Kalgoorlie is located in Western Australia's outback about 594kms inland, northeast from Perth. It's a working man's town, carved out of the arid landscape and is mighty proud of its heritage.

Kalgoorlie-Boulder is Australia's 'gold capital' and home to the famous 'Golden Mile' ( the richestsquare mile of earth in the world) and is rumoured to have more millionaires per head of population than anywhere in Australia.

So why would kiwis want to go there? Because its right, smack in the red earth of the Aussie outback and about as big a contrast as you can get from the small green islands of NZ. Visiting the goldmining centre is a real adventure and it's gloriously off the well-heeled tourist trails.


You will probably fly into Perth and then on to Kalgoorlie where there are tours that can take you to the different sights, mines and towns. There is a bus service that operates regularly in and around Kalgoorlie-Boulder. Most overseas visitors to Kalgoorlie usually fly in (because of the huge distances) and hire a rental car or 4WD during their stay. Many of the usual hire firms operate from Kalgoorie's Airport and for something a little cheaper ask a local to point out the likes of Half Penny Rentals.

Tip: Organise this in advance or you could miss out - on some busy weekends rentals are at a premium. Kalgoorlie does have prompt taxis and a bicycle hire firm. In mid summer when temperatures can hit 40 degrees Celsius or higher anything with air conditioning will do!


There are some good tours that give you a good view of this city's focus and its history.

1. Plan to spend an hour or two at The HANNANS NORTH Tourist Mine which shows you what the first wave gold mines used to be like up close and personal. The diggers tents even smell authentic. It is all a bit rustic and even has a long drop. The tourist mine, which operates year-round, has an underground mine to explore, a rake line railway and everything you'd need in a miner's camp including a bank. In the goldroom 'gold' is poured each day as a guide shows visitors how they make those gold bars.

They would use industrial pincers to remove the gold block (dore) from the cylindrical mould, red to white hot and eventually to be turned into gold bars for use around the world.

You can even pan for alluvial gold the old fashioneday and kneel on a wood plank with your pan in the muddy water to see if you can discover a gleam of the gold flakes....or maybe a nugget!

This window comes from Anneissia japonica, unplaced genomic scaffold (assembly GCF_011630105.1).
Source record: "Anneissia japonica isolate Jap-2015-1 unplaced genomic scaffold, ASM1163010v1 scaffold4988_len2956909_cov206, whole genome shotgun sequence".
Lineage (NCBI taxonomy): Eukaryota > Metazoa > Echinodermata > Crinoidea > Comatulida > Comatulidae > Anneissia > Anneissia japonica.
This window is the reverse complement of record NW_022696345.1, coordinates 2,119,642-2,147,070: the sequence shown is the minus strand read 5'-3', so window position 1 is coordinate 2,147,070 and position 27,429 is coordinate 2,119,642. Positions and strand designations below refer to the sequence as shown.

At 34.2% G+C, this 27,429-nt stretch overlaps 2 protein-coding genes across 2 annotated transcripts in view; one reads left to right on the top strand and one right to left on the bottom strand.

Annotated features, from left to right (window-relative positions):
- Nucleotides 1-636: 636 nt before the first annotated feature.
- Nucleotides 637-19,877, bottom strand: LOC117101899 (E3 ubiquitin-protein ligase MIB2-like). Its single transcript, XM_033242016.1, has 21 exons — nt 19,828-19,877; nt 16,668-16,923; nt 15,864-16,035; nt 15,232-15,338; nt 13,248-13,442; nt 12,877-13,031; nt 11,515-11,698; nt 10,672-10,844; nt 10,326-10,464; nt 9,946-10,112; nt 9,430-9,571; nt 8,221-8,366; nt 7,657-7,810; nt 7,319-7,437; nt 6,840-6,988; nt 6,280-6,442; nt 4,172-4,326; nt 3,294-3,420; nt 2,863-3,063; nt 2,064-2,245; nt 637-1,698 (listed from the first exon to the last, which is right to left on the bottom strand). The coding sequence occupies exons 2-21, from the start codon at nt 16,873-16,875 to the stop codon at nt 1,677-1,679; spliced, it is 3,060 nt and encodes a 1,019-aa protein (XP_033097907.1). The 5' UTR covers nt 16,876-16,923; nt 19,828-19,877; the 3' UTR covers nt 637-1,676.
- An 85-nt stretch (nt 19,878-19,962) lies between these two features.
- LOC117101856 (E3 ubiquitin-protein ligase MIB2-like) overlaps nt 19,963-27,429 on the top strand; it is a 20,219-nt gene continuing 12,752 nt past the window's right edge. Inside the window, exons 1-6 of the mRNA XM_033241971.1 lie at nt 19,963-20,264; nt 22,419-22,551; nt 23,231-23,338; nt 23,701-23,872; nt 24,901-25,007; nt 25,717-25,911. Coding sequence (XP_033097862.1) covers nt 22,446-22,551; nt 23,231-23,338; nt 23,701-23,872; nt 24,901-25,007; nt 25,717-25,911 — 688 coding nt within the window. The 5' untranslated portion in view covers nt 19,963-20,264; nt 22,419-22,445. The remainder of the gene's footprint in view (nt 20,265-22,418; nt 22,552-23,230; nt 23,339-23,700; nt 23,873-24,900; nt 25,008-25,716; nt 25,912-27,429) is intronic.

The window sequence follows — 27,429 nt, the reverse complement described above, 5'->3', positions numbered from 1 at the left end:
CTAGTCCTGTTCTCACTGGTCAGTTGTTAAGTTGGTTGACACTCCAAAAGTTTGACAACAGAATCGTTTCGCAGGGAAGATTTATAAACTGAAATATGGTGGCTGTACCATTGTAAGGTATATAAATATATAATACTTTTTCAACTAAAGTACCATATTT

Kalgoorlie is steeped in pioneer history dating back to the 1880s when would-be miners pushed their barrows, that's wheelbarrows!, across the desert, to strike it rich. It was a make or break it lifestyle in a hostile evironment where water is often more precious than gold. Today Kalgoorlie's landscape is pock-marked with gold mines. At one point there were 60 within a 100km radius of the town. Their largest concentration is 'the Golden Mile' on the outskirts of town where man-made hills and holes abound.

Biggest of all is the superpit, an enormous open pit which is starting to rival parts of the grand canyon yes, it is that big! (see photo above, which is a composite of 2 photos). The circled area shows a 120 tonne plus dump truck which gives you some idea of perspective. It is the size of an ant? and the pit is much deeper, wider and longer these days.

This is a close-up photo of the circled area in the photo before (photo right).

Here you can see the super-sized truck and the tiny dots are actually vehicles moving along the access road dug into the rock.

Generations of goldmines from all over the world, including a good number of kiwis, have came to Kalgoorlie since Patrick Hannan first struck gold. In its boom town days , when many of its great hotels and other buildings went up, and the main street was literally paved with gold (which they later ripped up), Kalgoorlie was a bustling city. One of the great places to visit so you can capture some of that old world atmosphere is the museum at the top of the main street (under the giant Ivanhoe poppet head) * See the Musuem of the Goldfields' info below. Deep underground in a special secure vault you will see a spectacular display of the shiny stuff dreams are made of the biggest golden nuggets in Australia. Think rocks, golden rocks!

Kalgoorlie is also famous for the Two Up Club, a strange circle of corrugated iron 10 kilometres out of town. It is pretty rudimentary but part of the Aussie culture. It is the only place in Australia where gambling is allowed outside a casino. Two up is a game played with two coins and is played out there after dusk, in the red dust, many a night. Fortunes have been won and lost out there.